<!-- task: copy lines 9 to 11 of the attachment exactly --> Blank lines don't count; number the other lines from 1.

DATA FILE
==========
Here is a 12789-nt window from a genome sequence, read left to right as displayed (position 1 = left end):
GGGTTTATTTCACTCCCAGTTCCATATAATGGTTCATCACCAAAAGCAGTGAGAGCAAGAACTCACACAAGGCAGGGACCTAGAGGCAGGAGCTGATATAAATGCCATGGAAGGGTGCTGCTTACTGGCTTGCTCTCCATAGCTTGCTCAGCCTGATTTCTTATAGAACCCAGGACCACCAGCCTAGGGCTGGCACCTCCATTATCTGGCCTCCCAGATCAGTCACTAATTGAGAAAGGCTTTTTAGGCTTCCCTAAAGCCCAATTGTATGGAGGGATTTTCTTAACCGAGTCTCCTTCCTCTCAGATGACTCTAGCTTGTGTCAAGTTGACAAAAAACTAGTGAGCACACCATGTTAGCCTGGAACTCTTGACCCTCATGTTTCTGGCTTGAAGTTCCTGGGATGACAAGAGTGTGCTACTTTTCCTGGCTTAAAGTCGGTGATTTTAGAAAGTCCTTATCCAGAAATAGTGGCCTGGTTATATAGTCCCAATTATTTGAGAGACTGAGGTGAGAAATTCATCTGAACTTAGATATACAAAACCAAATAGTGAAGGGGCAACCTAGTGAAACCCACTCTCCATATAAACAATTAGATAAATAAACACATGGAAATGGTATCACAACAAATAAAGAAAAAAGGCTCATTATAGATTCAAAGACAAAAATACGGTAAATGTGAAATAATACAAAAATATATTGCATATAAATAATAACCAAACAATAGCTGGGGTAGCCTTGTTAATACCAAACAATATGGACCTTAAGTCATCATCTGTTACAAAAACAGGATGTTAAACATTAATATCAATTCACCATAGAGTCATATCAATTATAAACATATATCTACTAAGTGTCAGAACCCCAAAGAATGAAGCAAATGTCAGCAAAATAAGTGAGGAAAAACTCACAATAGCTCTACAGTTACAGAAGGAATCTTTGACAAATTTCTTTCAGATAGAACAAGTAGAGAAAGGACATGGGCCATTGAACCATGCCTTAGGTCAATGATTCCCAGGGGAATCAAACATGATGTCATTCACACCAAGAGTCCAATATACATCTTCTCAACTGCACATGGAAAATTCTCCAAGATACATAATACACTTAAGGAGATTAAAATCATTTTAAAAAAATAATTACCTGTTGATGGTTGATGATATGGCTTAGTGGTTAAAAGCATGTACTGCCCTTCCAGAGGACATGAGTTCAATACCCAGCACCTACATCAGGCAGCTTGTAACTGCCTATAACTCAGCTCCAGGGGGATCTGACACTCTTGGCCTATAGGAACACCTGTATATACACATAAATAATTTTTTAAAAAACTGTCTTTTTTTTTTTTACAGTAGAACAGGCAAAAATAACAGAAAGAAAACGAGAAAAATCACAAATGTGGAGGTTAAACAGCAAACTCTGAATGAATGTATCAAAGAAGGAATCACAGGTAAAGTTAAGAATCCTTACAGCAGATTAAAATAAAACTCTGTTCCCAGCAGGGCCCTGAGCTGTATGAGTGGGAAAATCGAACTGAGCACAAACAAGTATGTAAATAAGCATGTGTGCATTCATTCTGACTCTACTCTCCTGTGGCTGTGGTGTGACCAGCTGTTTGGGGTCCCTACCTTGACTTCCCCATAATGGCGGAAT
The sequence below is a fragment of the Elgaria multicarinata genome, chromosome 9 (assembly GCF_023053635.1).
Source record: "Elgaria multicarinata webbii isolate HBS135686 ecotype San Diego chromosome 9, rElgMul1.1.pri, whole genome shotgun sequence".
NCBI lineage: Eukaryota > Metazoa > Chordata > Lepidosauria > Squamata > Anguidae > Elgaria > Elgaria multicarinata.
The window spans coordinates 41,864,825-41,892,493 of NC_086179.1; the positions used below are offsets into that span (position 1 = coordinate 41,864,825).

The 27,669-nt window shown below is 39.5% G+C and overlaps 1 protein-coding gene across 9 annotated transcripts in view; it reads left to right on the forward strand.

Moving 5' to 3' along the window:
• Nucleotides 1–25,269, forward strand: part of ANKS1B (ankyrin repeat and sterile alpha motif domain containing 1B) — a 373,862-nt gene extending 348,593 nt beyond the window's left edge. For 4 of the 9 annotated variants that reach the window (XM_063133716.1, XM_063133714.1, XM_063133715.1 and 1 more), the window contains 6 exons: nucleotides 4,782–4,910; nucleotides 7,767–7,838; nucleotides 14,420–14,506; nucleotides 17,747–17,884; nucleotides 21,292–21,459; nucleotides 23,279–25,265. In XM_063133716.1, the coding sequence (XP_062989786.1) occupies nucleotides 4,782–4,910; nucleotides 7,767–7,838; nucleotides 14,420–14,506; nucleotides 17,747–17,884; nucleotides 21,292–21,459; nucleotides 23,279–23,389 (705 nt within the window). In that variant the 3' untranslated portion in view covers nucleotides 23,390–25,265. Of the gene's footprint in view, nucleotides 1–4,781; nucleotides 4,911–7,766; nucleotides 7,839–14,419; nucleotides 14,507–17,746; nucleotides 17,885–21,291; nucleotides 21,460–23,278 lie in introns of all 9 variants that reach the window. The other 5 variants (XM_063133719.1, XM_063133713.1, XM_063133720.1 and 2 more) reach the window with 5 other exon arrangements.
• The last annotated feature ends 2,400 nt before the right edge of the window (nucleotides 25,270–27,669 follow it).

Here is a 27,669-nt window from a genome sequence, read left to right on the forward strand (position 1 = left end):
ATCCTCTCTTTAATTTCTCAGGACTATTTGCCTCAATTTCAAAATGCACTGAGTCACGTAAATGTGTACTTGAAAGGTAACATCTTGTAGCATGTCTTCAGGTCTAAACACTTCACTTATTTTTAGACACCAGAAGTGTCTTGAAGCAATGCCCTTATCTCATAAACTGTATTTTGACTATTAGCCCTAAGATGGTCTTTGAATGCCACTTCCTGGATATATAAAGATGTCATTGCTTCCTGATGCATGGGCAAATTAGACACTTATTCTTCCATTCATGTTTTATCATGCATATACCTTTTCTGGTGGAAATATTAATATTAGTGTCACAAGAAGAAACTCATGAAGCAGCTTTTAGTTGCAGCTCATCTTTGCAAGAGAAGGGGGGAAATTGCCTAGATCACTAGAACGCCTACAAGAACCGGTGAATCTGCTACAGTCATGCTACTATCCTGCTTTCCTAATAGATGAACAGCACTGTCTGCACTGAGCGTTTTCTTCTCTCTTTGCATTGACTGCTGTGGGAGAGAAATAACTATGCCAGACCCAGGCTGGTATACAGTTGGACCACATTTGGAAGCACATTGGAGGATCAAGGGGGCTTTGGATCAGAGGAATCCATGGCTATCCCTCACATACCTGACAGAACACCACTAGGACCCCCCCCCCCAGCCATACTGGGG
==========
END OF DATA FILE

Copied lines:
• Nucleotides 1–25,269, forward strand: part of ANKS1B (ankyrin repeat and sterile alpha motif domain containing 1B) — a 373,862-nt gene extending 348,593 nt beyond the window's left edge. For 4 of the 9 annotated variants that reach the window (XM_063133716.1, XM_063133714.1, XM_063133715.1 and 1 more), the window contains 6 exons: nucleotides 4,782–4,910; nucleotides 7,767–7,838; nucleotides 14,420–14,506; nucleotides 17,747–17,884; nucleotides 21,292–21,459; nucleotides 23,279–25,265. In XM_063133716.1, the coding sequence (XP_062989786.1) occupies nucleotides 4,782–4,910; nucleotides 7,767–7,838; nucleotides 14,420–14,506; nucleotides 17,747–17,884; nucleotides 21,292–21,459; nucleotides 23,279–23,389 (705 nt within the window). In that variant the 3' untranslated portion in view covers nucleotides 23,390–25,265. Of the gene's footprint in view, nucleotides 1–4,781; nucleotides 4,911–7,766; nucleotides 7,839–14,419; nucleotides 14,507–17,746; nucleotides 17,885–21,291; nucleotides 21,460–23,278 lie in introns of all 9 variants that reach the window. The other 5 variants (XM_063133719.1, XM_063133713.1, XM_063133720.1 and 2 more) reach the window with 5 other exon arrangements.
• The last annotated feature ends 2,400 nt before the right edge of the window (nucleotides 25,270–27,669 follow it).

Here is a 27,669-nt window from a genome sequence, read left to right on the forward strand (position 1 = left end):